Toronto bows with Egoyan Cannes-winner

TORONTO — Canadian filmmaker Atom Egoyan’s “The Sweet Hereafter” will open the 22nd annual Toronto Intl. Film Festival, which runs Sept. 4-13.

Festival director Piers Handling announced the opener and four more of the 18 galas Tuesday at a press conference where tribute was paid to festival sponsors who underwrite the C$5.5 million ($4 million) event. More than 200 films will be shown at the festival.

Multiple Cannes winner

Egoyan’s film about the emotional aftermath of an accident that takes the lives of many of the children in a small town was a triple award-winner at Cannes, copping the Grand Prix du Jury, the Intl. Critics’ Award and the Ecumenical Prize.

“The Sweet Hereafter,” based on the novel by Russell Banks, stars Ian Holm, Bruce Greenwood and Sarah Polley.

Other galas announced Tuesday include the world premiere of “Mrs. Dalloway,” Dutch filmmaker Marleen Gorris (“Antonia’s Line”) adaptation of Virginia Woolf’s 1925 novel starring Vanessa Redgrave, Michael Kitchen, Rupert Graves and Lena Headey.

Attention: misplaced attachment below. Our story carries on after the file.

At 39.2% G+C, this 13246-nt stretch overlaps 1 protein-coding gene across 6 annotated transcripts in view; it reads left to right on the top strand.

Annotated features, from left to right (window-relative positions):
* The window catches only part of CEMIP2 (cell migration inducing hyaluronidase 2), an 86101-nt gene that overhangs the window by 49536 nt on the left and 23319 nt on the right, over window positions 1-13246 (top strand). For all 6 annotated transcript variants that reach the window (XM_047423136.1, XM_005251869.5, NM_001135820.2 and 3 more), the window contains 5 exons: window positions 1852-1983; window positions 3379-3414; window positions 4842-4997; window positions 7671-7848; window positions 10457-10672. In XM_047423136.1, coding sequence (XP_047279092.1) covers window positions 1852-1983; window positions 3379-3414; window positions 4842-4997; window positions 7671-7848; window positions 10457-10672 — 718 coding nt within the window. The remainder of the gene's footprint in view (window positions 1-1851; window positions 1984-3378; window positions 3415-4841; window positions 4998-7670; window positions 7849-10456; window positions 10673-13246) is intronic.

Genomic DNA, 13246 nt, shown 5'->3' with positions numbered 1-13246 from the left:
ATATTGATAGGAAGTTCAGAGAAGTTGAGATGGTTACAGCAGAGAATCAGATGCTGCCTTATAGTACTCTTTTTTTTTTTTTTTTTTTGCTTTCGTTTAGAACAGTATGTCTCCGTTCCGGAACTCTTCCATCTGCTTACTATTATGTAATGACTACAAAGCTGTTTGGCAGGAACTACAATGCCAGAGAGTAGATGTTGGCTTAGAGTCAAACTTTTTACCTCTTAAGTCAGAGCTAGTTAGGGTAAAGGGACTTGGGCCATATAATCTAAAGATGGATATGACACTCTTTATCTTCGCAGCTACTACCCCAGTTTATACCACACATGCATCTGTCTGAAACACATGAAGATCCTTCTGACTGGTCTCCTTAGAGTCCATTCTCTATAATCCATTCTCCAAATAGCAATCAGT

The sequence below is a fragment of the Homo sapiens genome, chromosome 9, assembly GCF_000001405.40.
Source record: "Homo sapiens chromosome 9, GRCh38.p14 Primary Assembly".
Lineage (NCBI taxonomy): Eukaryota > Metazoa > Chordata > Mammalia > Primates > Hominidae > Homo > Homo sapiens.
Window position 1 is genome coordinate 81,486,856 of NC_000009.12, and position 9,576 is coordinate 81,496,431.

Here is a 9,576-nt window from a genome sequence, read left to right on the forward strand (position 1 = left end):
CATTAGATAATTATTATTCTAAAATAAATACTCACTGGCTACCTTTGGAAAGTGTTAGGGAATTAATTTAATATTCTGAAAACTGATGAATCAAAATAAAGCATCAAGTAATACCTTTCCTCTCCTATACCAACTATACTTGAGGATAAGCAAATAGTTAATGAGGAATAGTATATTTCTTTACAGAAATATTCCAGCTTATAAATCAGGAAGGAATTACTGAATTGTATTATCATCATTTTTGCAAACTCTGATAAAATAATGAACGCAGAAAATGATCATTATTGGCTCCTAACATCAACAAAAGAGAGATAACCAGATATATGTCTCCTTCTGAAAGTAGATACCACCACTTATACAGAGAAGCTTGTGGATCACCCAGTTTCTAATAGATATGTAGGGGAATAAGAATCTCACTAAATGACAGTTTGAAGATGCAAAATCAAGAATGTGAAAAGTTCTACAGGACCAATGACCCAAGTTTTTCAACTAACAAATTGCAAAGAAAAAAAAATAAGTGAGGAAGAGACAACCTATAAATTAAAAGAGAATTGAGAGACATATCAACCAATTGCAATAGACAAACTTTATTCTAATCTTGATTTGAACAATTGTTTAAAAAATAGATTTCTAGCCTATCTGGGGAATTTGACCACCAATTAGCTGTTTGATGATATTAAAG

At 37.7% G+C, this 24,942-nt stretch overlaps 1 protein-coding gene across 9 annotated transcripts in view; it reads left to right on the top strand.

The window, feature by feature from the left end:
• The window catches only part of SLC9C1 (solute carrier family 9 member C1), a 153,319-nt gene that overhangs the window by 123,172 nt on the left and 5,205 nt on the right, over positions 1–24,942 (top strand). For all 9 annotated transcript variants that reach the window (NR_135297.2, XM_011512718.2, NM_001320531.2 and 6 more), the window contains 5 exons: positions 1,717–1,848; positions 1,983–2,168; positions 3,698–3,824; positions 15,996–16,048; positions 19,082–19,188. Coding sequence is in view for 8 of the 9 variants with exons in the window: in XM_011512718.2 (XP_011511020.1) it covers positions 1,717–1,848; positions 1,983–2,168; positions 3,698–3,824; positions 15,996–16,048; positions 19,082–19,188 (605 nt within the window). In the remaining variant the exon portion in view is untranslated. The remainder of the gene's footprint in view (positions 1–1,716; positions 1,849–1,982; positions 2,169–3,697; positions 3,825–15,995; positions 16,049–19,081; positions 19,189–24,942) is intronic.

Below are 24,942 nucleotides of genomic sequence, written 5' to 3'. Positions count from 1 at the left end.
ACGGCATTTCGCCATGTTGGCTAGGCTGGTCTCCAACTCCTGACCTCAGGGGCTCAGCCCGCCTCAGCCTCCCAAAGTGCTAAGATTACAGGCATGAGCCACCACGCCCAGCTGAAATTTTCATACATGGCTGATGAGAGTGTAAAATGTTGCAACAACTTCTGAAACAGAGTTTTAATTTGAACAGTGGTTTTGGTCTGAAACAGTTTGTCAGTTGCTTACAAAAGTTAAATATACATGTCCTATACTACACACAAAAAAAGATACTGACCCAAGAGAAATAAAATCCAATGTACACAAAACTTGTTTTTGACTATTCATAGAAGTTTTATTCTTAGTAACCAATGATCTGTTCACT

“Marquise,” a historical drama set in the time of Louis XIV by French filmmaker Vera Belmont, with Sophie Marceau, Lambert Wilson and Thierry Lhermitte, will have its North American debut as will “Regeneration,” a British-Canadian co-production based on Pat Barker’s Booker prize-winning novel about World War I. “Regeneration” is directed by Gillies MacKinnon and stars Jonathan Pryce and James Wilby.

“L.A. Confidential,” a film noir crime drama directed by Curtis Hanson, also gets its North American premiere. It stars Kevin Spacey, Russell Crowe, David Strathairn, Kim Basinger and Danny De Vito.

Helmer focus

French director Benoit Jacquot will be the focus of this year’s Director’s Spotlight, a program designed to introduce North American audiences to foreign filmmakers. Handling said the festival hopes to screen his latest film, “Le Septieme Ciel,” as well as his other eight feature films made in the last 20 years.

The festival’s national cinema program will feature films from Romania, Bulgaria and the countries of the former Yugoslavia and the work of filmmakers Emir Kusturica, Lucian Pintilie, Eduard Zahariev and Srdjan Dragojevic.

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